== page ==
The lively beachside resort city, not far from Bangkok

Basking on the Gulf of Thailand 150km southeast of Bangkok, Pattaya has outgrown its bawdy past and these days is Thailand’s fastest growing resort town with sophisticated restaurants, religious temples, secluded coves and numerous golf courses that attract more than eight million visitors a year. It also makes for an ideal beach break, for those wanting a weekend respite from the intensity of the capital Bangkok.

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The best beaches, bars and family fun

Beaches and nightlife were the big draws for visitors to Pattaya some 50 years ago, when it was a quiet fishing village known as Pad Tha Ya. In that sense, not much has changed. These days however Pattaya’s main beach is dense with deckchairs so head south over the hill to Jomtien for wider, whiter sands, or north to the little coves of Wong Amat. The best (and most fun) way to get around town is on one of the ‘baht buses’, the blue pickup trucks that loop constantly along Beach and Second roads. There are bench seats in the back and passengers can hop on or off anywhere (it’s a flat fare of ten Thai baht).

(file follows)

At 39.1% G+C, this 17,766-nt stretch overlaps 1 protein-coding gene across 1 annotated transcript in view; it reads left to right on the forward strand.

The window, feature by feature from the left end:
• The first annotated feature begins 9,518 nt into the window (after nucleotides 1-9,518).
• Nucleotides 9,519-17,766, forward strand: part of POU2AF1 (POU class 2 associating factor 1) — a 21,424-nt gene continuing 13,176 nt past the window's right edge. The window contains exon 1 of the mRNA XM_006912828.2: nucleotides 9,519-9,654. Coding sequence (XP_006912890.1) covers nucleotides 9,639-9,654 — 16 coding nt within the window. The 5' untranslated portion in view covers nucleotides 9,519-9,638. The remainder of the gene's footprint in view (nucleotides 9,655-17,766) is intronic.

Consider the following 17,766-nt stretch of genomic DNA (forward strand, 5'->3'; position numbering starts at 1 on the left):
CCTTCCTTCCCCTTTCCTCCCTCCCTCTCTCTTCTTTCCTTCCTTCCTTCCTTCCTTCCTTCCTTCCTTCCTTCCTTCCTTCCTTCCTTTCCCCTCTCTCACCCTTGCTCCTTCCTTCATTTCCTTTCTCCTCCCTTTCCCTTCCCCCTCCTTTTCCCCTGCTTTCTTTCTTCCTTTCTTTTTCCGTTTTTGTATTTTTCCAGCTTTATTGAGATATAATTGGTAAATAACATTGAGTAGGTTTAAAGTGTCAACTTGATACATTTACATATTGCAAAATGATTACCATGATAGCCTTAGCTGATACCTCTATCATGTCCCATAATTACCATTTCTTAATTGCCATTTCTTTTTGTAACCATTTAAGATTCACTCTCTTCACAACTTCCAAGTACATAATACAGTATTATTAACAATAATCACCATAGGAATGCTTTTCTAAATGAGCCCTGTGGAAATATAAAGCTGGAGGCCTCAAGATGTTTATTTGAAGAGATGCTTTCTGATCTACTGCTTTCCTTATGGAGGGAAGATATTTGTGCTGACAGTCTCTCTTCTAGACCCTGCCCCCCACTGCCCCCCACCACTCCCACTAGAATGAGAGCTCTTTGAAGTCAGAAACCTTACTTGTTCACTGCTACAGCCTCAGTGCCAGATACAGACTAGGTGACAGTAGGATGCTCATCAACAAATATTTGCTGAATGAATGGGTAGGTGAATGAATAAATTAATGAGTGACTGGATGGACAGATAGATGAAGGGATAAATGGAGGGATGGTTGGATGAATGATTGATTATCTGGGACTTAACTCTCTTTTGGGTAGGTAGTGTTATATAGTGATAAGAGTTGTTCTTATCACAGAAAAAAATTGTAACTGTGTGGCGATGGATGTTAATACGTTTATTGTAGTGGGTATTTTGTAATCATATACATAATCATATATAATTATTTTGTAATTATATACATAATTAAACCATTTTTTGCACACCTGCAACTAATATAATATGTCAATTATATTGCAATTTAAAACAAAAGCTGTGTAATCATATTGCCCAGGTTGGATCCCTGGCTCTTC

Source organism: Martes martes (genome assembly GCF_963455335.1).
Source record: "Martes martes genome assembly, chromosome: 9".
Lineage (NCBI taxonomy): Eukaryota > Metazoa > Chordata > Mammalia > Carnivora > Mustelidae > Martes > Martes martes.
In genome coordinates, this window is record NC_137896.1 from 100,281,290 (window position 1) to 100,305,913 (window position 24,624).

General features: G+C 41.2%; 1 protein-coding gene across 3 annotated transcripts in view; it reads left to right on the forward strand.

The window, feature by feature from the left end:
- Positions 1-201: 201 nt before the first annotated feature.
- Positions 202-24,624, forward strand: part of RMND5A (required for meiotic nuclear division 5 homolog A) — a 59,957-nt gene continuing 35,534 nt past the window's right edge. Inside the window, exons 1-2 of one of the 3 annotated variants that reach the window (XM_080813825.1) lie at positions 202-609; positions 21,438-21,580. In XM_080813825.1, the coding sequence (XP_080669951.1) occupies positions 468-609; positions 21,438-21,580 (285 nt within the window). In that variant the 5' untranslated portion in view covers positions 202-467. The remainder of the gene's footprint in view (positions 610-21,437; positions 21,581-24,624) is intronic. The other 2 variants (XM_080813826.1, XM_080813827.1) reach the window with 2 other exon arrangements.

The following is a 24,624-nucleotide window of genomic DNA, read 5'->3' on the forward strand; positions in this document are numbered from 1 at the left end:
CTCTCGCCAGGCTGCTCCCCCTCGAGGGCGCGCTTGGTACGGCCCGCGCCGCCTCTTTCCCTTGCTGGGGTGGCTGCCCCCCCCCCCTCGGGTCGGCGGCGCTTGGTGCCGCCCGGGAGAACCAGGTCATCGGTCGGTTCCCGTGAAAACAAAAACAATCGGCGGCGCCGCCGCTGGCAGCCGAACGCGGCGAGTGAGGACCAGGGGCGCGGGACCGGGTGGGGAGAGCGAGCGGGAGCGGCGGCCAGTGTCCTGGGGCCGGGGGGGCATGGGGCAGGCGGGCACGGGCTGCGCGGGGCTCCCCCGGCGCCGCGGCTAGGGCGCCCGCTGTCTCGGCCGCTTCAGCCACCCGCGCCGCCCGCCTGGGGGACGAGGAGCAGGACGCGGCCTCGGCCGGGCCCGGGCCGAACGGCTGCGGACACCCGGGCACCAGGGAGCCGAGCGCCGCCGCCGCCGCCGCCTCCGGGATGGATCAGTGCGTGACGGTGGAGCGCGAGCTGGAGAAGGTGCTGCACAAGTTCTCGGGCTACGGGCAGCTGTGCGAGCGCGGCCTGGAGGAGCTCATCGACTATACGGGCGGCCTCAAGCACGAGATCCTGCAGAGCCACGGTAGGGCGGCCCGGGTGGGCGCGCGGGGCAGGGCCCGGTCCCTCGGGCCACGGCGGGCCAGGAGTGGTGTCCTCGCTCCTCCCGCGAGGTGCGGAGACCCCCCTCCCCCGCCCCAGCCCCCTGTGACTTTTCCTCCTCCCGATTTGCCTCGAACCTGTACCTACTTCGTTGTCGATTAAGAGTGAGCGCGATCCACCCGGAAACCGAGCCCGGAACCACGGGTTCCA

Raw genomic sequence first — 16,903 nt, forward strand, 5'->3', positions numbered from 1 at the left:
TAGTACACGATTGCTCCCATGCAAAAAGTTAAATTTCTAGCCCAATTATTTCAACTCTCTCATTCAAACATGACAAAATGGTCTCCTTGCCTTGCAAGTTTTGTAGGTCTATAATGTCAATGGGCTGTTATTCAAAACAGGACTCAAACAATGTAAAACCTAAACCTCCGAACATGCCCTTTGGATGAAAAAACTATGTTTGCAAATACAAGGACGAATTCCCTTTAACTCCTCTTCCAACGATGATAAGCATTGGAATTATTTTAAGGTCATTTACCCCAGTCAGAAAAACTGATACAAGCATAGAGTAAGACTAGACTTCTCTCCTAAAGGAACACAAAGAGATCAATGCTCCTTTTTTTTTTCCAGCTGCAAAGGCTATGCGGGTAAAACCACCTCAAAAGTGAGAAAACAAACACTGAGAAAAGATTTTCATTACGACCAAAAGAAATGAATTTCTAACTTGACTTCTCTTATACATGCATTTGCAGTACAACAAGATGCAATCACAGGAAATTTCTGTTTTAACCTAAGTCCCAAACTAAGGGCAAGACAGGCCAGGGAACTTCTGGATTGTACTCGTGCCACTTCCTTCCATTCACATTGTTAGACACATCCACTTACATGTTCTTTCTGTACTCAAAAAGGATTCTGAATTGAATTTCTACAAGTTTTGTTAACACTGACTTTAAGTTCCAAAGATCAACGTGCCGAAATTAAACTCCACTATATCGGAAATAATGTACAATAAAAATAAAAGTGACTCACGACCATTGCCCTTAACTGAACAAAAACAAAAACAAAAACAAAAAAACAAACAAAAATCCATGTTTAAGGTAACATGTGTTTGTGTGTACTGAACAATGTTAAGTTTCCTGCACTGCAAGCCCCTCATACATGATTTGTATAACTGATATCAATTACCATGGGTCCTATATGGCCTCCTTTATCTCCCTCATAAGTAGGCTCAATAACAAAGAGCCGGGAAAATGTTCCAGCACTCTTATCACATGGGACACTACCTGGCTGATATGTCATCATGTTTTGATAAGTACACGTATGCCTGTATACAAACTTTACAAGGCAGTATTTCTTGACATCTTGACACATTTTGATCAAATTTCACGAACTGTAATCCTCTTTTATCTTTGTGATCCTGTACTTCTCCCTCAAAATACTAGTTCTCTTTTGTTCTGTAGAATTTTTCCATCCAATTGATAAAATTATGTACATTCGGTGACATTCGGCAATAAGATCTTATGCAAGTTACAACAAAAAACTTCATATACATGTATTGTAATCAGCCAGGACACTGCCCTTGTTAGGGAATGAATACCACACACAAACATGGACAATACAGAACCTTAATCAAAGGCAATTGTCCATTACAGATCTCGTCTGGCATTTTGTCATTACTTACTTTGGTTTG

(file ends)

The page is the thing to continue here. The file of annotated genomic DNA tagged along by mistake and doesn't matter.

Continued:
For family fun, the surrounding Chonburi province has theme parks such as Nong Nooch Tropical Garden (the flamingo garden is fun and full of animal sculptures) and Ramayana Water Park, with plenty of the adrenalin-pumping waterslide thrills that kids’ love. Near the latter is Buddha Mountain, where a 130-metre high image is etched in gold on a cliff-facewhile closer to town, on the aptly-named Buddha Hill sits a giant golden Buddha and offers a superb viewpoint overlooking Pattaya Bay.

However, Pattaya’s most spectacular attraction remains the Sanctuary of Truth at Wong Amat. This extraordinary, all-wood structure topped by a 105-metre spire, honours an amalgam of eastern religions and mythology. Other child-friendly activities guaranteed to get the thumbs up include the interactive Art in Paradise Museum with fun 3D wall paintings and the weird but wonderful Ripleys Believe It or Not museum, which has an infinity maze, wax figures of the famous and a haunted house.

The Gulf region around Pattaya could easily be dubbed the Golf of Siam, with a number of courses within reach, including Siam Country Club, Laem Chabang International and Greenwood Club (designed by the legendary Peter Thompson). Less physically exerting are the Thai-style massages available everywhere in town: one of the best places is the Thai Blind Massage Institute in the Jomtien Complex shopping centre. More shopping (especially designer fashion labels) and plenty of excellent restaurants can be found in Central Festival mall, part of the same bay front complex as the Hilton Pattaya.

Nightlife is still one Pattaya’s biggest attractions and many parts of town do not really get going until dusk when scores of bars start filling with people. South Pattaya’s Walking Street has a garish strip of go-go bars, buskers and wide-eyed tour groups but for more family entertainment, book tickets to the Alangkarn Extravaganza Show – a dazzling performance that tells the story of Thai culture through music and circus-style acrobatics.

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